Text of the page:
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Hi Aida,  I also live in 9a and here the figs grow almost as weeds.  They are really tough and stunningly drought resistant. Young unprotected trees do die back in the winter here too, but come back stronger the next spring.

The older generation of local farmers and garden putters not only prune the fig trees to keep them low, but also tie plastic water bottles (to varying degree of fullness/weight) to the fig branches over the winter and summer so they are weighed down and growing low and mostly horizontally. Not sure if those are removed when the tree is fruiting though I doubt it. I'll try to get a photo and post it later. Good luck keeping your tree productive and contained and warm!   
 
Aida Alene
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Abelia Frutteto wrote:Hi Aida,  I also live in 9a and here the figs grow almost as weeds.  They are really tough and stunningly drought resistant. Young unprotected trees do die back in the winter here too, but come back stronger the next spring.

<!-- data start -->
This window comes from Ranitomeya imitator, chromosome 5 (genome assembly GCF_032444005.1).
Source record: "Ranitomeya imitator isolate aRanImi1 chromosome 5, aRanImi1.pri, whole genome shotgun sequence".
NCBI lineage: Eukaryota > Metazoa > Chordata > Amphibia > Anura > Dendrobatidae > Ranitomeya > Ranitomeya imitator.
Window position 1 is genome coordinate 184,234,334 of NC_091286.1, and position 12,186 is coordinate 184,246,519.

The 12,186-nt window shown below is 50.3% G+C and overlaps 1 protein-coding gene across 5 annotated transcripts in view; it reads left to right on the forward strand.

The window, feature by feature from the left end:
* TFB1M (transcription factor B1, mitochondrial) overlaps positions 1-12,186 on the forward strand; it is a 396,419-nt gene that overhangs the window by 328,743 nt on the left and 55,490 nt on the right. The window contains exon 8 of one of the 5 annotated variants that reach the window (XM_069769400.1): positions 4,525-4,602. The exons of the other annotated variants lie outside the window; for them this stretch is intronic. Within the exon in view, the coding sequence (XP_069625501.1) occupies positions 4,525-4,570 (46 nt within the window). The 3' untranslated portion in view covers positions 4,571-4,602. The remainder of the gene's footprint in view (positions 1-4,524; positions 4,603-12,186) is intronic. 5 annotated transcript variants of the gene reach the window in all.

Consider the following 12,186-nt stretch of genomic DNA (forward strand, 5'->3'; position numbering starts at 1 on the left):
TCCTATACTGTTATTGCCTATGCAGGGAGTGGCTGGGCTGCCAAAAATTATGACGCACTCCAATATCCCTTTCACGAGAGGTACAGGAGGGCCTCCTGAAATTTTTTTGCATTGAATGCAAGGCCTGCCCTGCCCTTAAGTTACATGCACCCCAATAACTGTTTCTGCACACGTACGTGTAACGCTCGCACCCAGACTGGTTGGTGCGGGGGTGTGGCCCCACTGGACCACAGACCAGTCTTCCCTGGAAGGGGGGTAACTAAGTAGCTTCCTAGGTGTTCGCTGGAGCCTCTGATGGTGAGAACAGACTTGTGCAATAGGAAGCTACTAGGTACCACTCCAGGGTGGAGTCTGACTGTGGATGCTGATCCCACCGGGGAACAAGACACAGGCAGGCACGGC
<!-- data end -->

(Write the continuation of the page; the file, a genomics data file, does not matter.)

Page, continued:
The older generation of local farmers and garden putters not only prune the fig trees to keep them low, but also tie plastic water bottles (to varying degree of fullness/weight) to the fig branches over the winter and summer so they are weighed down and growing low and mostly horizontally. Not sure if those are removed when the tree is fruiting though I doubt it. I'll try to get a photo and post it later. Good luck keeping your tree productive and contained and warm!   



because I am in zone 7 I plan to wrap them in the winter, but I actually have heard of weighing down branches before, I was going to do that with my cherry tree because they grow in such an upward slope if left.